Here is an image (this is an overhead view of lights in downtown Los Angeles). This is just a plain old 8-bit per color image, it is not High Dynamic Range or anything:

We want to try to make those lights brighter. Let's try some simple manipulation. We will try to multiply the luminance everywhere, as though the exposure was longer, and see if we get a nice picture. Here is what most programs, including PhotoShop, will do:

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Well, that looks a lot like what people are used to seeing when they mess with images using a computer. (In fact this is a higher quality conversion than most programs, as I did it in floating point and dithered the results back to 8 bits. Most programs use an 8-bit to 8-bit lookup table which necessarily means some color information is lost, due to the pigeonhole principle). Most users then give up after seeing this, and use more complicated color corrections such as histograms or lookup curves to get what they want.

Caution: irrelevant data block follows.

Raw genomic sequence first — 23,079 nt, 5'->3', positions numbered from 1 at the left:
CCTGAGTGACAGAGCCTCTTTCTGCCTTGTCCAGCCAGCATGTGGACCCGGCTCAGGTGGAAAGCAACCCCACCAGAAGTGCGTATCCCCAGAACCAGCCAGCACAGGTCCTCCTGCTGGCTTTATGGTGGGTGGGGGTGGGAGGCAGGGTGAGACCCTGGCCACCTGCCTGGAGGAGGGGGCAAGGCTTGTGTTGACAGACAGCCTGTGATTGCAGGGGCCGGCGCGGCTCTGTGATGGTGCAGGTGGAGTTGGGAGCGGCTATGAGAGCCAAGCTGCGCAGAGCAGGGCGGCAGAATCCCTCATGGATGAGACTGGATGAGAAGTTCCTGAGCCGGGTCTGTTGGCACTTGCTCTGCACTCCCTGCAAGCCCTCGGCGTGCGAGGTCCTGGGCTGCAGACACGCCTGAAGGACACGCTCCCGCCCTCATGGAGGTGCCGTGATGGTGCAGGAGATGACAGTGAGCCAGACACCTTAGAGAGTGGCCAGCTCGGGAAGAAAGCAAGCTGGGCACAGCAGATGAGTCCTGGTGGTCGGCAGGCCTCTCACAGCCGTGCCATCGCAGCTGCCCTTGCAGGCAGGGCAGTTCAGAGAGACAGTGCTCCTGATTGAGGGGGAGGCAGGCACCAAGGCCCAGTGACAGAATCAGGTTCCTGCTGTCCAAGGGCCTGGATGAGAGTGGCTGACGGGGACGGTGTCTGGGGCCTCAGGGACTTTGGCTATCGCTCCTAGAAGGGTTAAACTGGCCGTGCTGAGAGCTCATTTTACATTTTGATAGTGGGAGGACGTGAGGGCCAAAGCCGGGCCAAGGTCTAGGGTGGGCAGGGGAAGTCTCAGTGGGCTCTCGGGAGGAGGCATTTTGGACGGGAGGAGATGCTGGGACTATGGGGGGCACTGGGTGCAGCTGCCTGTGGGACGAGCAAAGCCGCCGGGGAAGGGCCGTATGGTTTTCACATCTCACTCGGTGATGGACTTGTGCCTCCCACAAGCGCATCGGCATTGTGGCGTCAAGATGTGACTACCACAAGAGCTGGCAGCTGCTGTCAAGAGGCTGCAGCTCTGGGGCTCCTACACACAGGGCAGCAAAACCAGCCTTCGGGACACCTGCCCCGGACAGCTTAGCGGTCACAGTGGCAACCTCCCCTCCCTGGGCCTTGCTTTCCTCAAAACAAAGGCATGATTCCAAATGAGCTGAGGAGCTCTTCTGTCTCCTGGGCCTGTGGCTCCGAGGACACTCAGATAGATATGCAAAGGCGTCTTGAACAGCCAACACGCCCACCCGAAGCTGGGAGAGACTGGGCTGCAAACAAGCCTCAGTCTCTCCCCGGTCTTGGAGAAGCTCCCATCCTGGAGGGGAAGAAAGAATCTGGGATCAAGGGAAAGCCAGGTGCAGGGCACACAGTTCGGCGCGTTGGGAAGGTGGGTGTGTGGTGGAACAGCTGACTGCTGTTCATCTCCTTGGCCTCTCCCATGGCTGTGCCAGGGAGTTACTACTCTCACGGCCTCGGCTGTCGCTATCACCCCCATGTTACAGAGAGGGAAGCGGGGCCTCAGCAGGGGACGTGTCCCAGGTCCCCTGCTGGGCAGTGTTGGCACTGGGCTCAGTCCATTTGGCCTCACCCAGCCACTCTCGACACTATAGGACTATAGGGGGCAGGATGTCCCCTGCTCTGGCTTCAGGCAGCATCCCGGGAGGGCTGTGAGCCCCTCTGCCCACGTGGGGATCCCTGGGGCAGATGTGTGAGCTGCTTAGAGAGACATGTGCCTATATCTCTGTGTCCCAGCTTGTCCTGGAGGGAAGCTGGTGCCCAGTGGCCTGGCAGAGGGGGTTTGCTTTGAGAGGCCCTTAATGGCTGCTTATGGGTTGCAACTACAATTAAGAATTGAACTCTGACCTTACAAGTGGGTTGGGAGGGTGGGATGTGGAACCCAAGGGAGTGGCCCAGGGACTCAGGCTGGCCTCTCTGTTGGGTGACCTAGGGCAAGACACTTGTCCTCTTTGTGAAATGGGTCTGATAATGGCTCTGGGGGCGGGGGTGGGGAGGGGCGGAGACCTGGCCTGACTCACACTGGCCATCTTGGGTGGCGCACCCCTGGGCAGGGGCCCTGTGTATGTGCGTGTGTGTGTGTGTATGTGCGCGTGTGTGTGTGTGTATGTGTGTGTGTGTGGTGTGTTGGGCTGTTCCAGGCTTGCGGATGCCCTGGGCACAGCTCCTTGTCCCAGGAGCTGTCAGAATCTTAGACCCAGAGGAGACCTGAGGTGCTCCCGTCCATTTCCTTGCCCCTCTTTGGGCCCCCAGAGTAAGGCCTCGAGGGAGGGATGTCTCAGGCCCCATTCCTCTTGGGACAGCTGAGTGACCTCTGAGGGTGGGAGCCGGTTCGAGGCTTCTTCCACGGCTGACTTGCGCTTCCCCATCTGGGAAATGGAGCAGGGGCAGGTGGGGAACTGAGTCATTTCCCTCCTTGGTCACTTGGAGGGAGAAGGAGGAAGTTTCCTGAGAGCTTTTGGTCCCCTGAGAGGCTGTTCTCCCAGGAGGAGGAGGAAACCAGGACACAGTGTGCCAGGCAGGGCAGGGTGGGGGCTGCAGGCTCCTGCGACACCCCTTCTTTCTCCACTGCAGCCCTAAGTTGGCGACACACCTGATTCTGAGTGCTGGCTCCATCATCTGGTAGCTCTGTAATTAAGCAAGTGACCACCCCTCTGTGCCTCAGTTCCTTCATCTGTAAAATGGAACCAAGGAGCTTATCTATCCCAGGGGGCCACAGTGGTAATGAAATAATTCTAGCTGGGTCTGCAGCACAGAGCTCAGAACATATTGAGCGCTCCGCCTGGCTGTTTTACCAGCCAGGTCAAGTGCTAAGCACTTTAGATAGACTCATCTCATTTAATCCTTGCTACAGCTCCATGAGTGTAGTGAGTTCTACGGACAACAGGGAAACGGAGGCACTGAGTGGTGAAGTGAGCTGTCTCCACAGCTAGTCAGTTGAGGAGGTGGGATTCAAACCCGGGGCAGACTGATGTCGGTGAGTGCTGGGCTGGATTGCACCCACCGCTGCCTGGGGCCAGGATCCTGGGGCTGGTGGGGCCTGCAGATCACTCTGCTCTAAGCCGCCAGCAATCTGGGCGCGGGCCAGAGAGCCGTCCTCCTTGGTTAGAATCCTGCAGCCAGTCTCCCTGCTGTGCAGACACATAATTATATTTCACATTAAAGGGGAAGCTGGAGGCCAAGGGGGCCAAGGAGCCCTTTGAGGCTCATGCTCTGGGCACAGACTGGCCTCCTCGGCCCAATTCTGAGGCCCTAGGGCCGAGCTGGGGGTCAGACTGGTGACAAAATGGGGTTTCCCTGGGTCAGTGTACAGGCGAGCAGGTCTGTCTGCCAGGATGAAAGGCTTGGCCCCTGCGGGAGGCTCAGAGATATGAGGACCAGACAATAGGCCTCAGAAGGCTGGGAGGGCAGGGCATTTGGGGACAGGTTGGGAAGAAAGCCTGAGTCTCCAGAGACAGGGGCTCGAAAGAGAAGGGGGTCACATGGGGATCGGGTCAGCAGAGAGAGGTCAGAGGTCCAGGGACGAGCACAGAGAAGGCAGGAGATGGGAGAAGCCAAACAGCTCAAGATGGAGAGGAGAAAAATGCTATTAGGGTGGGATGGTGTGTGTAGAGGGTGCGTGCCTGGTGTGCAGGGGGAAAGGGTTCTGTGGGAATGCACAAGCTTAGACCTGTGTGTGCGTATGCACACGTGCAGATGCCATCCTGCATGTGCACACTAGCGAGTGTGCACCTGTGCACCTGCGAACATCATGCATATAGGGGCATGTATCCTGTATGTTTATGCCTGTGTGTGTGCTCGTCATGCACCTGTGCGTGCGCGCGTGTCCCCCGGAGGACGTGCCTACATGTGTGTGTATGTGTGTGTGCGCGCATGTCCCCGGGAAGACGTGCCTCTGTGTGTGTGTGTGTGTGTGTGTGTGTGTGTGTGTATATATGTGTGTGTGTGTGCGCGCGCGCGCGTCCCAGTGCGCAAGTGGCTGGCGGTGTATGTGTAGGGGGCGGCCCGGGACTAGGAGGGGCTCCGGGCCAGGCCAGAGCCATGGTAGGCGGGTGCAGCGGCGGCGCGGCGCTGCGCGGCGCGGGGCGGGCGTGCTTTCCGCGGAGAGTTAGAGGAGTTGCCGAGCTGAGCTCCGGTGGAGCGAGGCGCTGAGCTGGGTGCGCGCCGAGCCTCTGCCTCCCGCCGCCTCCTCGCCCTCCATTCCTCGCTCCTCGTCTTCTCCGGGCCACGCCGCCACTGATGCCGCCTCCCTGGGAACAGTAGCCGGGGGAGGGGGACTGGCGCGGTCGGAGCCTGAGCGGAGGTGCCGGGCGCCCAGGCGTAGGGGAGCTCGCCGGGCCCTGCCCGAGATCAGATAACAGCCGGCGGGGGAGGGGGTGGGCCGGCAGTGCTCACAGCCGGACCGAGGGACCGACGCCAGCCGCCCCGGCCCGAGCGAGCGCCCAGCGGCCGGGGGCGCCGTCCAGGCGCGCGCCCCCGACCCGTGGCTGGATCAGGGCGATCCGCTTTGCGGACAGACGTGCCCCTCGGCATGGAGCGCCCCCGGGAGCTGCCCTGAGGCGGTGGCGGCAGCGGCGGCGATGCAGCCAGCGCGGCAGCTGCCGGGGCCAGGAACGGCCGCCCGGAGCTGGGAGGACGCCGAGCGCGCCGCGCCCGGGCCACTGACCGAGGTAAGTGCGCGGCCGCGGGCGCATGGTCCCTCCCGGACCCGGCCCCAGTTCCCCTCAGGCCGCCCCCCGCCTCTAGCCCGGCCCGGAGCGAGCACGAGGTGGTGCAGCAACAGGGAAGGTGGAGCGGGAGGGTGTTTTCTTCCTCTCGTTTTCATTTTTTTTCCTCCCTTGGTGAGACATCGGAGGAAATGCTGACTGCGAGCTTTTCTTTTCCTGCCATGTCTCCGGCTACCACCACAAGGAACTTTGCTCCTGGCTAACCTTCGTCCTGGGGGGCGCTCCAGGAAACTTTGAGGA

But what if the math is done in Linear Floating Point? In these next examples the image was converted from sRGB to linear floating point, multiplied by a constant, and then converted back to sRGB:

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Okay, I hope you can see that the second example looks a lot more like an increased exposure of the image. Yes nothing fancy is being done, just really simple math! Even if it is not perfect, it is much closer, and the user has a lot less work to do to get it perfect.

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